Applicants with a break in practice within the last five years which does not meet the criteria may be able to demonstrate that they have mitigated the break by providing robust, objective, independent and verifiable evidence that they have:
- undertaken a substantive period of medical practice in another country
- a recent pass in an objective medical test (such as voluntarily taking and passing the PLAB test or passing an acceptable overseas registration exam within the two years prior to the application)
- been awarded one or more acceptable postgraduate qualifications (PGQs) obtained within the three years prior to the application for registration.
If the applicant is able to provide some but not all of the evidence listed above, the decision maker may also take into account the following to mitigate those evidence gaps:
- Any other medical practice, for example, non-clinical roles such as teaching posts or periods of teaching, study, or research, which were restricted to holder of a medical degree (MBBS or equivalent) to be eligible for the role.
- Evidence of a formally arranged, substantive clinical attachment undertaken at a UK hospital or a public hospital overseas (that meets the standards for regulation within its jurisdiction and has established supervision, safety and governance systems in place). Or, evidence of a clinical attachment undertaken in the UK as part of a formal programme for doctors who are refugees or asylum seekers.
- Clear and verifiable information about the length of the clinical attachment in the form of a detailed log including hours per week worked, type of work, duties performed, and training attended.
- An offer of the clinical attachment from the hospital and a satisfactory reference relating to the clinical attachment submitted on a GMC proforma. This should be completed by the clinician who supervised the clinical attachment and include commentary on all assessable areas, especially core medical skills.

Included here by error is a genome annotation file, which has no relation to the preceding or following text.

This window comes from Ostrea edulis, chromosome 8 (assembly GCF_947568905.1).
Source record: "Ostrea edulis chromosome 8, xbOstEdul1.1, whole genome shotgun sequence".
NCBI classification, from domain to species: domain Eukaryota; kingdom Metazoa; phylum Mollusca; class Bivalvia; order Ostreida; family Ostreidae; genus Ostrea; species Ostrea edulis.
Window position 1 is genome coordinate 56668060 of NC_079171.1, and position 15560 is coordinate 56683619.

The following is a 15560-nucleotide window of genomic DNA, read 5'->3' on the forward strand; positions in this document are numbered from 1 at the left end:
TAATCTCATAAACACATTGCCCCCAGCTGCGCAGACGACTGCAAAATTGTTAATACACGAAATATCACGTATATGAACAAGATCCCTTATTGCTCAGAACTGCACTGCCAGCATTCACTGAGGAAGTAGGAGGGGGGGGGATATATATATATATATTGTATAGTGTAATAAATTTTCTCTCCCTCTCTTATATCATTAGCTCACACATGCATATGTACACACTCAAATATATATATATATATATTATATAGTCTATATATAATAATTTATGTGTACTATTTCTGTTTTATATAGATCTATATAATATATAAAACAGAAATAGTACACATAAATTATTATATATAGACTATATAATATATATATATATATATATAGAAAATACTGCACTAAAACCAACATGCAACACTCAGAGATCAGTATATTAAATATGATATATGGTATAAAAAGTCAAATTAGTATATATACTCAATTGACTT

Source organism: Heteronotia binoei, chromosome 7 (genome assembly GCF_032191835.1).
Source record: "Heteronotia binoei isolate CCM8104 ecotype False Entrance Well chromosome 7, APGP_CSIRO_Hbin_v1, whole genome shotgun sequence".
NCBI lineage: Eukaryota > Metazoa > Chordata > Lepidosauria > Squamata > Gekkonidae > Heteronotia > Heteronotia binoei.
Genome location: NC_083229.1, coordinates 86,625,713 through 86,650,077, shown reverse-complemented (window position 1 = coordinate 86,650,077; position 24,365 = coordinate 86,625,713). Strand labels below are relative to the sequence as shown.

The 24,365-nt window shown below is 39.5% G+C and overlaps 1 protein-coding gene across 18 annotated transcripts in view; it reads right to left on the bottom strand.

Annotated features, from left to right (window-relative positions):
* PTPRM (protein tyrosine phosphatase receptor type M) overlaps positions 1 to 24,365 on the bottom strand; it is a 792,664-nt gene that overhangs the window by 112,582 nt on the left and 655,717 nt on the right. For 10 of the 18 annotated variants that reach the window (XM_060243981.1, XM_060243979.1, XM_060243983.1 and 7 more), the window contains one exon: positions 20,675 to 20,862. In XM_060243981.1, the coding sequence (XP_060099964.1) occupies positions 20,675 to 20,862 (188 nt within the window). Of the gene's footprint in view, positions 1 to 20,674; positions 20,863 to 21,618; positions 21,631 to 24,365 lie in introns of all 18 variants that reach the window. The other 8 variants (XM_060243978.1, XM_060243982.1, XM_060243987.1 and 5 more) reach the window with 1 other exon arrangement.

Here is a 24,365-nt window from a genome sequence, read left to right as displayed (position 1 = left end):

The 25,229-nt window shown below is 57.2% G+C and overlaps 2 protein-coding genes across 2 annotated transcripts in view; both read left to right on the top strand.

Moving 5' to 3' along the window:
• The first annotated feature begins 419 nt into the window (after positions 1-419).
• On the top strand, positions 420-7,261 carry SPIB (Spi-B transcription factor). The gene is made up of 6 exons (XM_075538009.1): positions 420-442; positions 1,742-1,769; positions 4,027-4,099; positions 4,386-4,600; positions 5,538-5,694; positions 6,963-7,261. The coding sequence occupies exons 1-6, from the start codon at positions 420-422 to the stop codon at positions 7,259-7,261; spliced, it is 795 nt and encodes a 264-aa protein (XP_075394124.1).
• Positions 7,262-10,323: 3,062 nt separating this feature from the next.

- Evidence to demonstrate that the clinical attachment is of sufficient duration to allow a meaningful assessment of an applicant’s knowledge and skills over a period of time.
- Evidence of their learning from the clinical attachment, in particular how it has kept their medical knowledge and skills up to date, and how it will influence their day-to-day medical practice, future practice or future career plan
- The extent and nature of the CPD and/or CME and whether the evidence demonstrates that the applicant has maintained a broad range of core medical knowledge and skills while out of practice.
- Whether the applicant has taken a targeted and structured approach to CPD while out of practice.
- The proportion of online CPD and/or CME undertaken and whether this is directly relevant to the applicant’s practice. Decision makers will need to take into account whether there are good reasons why online learning was the best available way for the applicant to keep their knowledge and skills up to date, for example if childcare responsibilities or remote location meant the applicant found it difficult to attend medically related learning with others.
- The proportion of other CPD and/or CME activity undertaken, such as attendance at courses, seminars, symposiums, and conferences or medically related distance learning with academic accreditation; and whether this is directly relevant to the applicant’s practice.
- Whether the evidence is supported by an overarching personal development plan.
- Whether the totality of the evidence is clear and verifiable.
- Whether the applicant has provided evidence that they have learned from the CPD/CME they have undertaken, in particular how it has kept their medical knowledge and skills up to date, and how it will influence their day to day medical practice or their future practice or future career plans.
In either case the applicant should provide:
When considering medically related CPD and/or CME as evidence of how an applicant has maintained their knowledge and skills while out of practice, the decision maker will need to consider: